The HSE’s definition of a risk assessment is: “a careful examination of what, in your work, could cause harm to people, so that you can weigh up whether you have taken enough precautions or should do more to prevent harm….”
A risk assessment is a vital element for health and safety management and its main objective is to determine the measures required to comply with statutory duty under the Health and Safety at Work Act 1974 and associated regulations by reducing the level of incidents/accidents.
Why do a risk assessment?
A risk assessment will protect your workers and your business, as well as complying with law. As for when to do a risk assessment it should simply be conducted before you or any other employees conduct some work which presents a risk of injury or ill-health. How to do a risk assessment.
There are no fixed rules on how a risk assessment should be carried out, but there are a few general principles that should be followed.
In an ever-evolving workplace, safety practices and standards have very much started focusing on employee engagement and involvement in making safety decisions. This has even become more clear in the recently introduced ISO 45001 Occupational Health and Safety Management System, where employee participation in safety decisions is one of the key concepts being presented in the standard.
If health and safety standards are to improve, full cooperation and commitment of employees are essential. Where selected, they must be able to fully participate in the making and monitoring of health and safety arrangements within their workplace in order to gain their interest in accepting their full share of responsibility. Appointing a safety committee is surely one of the methods that can increase that commitment.
Five steps to risk assessment can be followed to ensure that your risk assessment is carried out correctly, these five steps are:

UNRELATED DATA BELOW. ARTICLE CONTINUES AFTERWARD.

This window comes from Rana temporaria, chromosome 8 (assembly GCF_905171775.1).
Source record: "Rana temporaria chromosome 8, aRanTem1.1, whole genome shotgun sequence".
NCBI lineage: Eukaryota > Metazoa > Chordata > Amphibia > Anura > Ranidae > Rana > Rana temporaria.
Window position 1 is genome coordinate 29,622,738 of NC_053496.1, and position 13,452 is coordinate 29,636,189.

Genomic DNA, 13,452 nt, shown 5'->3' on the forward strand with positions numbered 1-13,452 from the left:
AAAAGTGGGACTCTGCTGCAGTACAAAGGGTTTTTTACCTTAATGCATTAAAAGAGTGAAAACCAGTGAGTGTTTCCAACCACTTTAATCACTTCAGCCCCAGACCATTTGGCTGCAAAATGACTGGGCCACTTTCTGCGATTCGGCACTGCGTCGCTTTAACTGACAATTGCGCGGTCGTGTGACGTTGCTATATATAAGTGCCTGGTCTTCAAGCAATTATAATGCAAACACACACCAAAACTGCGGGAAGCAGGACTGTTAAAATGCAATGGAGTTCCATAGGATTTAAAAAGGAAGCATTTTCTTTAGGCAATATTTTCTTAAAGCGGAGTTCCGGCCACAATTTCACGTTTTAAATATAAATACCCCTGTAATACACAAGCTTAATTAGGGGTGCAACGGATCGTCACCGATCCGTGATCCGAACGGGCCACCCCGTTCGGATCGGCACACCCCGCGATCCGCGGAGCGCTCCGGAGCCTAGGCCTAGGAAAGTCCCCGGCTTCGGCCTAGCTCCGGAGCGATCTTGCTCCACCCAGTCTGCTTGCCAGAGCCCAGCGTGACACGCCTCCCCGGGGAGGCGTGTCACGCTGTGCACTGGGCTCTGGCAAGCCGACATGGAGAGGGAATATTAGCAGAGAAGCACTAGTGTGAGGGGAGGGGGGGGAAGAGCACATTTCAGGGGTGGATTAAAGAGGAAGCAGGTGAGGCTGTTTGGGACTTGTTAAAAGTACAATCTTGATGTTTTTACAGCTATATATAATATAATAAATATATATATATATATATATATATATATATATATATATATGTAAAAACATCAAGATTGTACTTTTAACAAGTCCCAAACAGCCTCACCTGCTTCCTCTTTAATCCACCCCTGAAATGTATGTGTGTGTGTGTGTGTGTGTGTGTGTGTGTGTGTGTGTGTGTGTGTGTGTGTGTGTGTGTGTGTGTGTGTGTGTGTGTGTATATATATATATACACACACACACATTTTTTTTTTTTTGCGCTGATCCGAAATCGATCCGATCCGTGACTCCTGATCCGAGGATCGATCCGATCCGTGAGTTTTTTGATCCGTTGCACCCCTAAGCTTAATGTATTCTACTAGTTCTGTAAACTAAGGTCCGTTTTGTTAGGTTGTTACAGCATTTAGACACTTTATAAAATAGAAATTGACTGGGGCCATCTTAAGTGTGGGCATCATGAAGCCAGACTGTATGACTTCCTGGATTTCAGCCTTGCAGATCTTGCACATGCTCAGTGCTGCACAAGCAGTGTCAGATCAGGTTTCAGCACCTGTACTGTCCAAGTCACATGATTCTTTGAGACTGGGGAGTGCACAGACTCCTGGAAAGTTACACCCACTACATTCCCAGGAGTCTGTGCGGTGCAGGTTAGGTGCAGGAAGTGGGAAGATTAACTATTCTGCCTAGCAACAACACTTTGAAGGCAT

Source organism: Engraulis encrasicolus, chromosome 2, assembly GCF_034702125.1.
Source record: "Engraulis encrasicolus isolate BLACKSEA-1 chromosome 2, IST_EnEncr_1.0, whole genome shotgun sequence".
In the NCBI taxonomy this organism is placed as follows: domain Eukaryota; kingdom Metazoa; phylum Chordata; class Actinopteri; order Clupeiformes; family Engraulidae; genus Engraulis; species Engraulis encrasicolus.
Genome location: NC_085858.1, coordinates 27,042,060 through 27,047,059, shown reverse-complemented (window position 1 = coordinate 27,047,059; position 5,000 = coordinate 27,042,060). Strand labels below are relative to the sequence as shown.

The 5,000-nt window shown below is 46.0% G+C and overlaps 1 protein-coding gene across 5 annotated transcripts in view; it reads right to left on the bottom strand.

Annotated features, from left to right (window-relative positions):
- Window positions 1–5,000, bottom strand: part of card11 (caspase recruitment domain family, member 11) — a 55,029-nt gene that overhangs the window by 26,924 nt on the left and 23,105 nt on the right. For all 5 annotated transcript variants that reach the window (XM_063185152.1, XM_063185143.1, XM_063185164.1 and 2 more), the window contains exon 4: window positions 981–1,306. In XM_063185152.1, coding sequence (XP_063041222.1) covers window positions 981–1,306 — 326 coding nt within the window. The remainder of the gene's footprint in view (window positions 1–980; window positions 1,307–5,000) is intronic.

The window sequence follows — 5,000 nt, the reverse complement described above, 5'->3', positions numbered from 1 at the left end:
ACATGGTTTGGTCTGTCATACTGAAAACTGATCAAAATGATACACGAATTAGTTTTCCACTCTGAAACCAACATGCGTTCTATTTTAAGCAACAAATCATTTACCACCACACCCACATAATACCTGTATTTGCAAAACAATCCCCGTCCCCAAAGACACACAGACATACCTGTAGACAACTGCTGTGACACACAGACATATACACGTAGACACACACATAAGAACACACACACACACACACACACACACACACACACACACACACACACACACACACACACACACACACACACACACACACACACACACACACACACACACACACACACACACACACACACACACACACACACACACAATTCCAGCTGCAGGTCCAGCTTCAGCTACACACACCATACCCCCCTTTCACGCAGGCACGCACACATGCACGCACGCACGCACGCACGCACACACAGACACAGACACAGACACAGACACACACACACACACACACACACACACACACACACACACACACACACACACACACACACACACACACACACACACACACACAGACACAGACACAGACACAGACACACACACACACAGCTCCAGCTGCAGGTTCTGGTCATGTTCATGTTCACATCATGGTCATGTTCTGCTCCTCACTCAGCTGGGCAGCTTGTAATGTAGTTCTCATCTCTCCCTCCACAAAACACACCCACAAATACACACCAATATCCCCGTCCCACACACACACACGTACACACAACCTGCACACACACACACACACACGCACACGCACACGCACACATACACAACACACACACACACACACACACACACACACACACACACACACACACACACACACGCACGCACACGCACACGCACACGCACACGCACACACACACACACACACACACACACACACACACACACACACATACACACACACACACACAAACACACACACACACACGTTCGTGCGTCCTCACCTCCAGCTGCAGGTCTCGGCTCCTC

Step 1: Identify the hazards
To identify hazards, you need to understand the difference between a ‘hazard’ and ‘risk’. A hazard is ‘something with the potential to cause harm’ and a risk is ‘the likelihood of that potential harm being realised’. Hazards can be identified by using a number of different techniques such as walking round the workplace, or asking your employees.
Step 2: Decide who might be harmed and how
Once you have identified a number of hazards you need to understand who might be harmed and how, such as ‘people working in the warehouse’, or members of the public.
Step 3: Evaluate the risks and decide on control measures
After identifying your hazards and deciding who could be harmed and how, you are then required to protect the people from harm. The hazards can either be removed completely or the risks controlled so that the injury is unlikely.
Step 4: Record your findings
Your findings should be written down as it is a legal requirement. By recording the findings it shows that you have identified the hazards, decided who could be harmed and how, and also shows how you plan to eliminate the risks and hazards.
Step 5: Review your assessment and update when necessary
Risk assessments should be updated with
- Significant change in process/ situation
- Change in regulations
- Live Document
- Continuous Improvement
You should never forget that few workplaces stay the same and as a result this risk assessment should be reviewed and updated when required.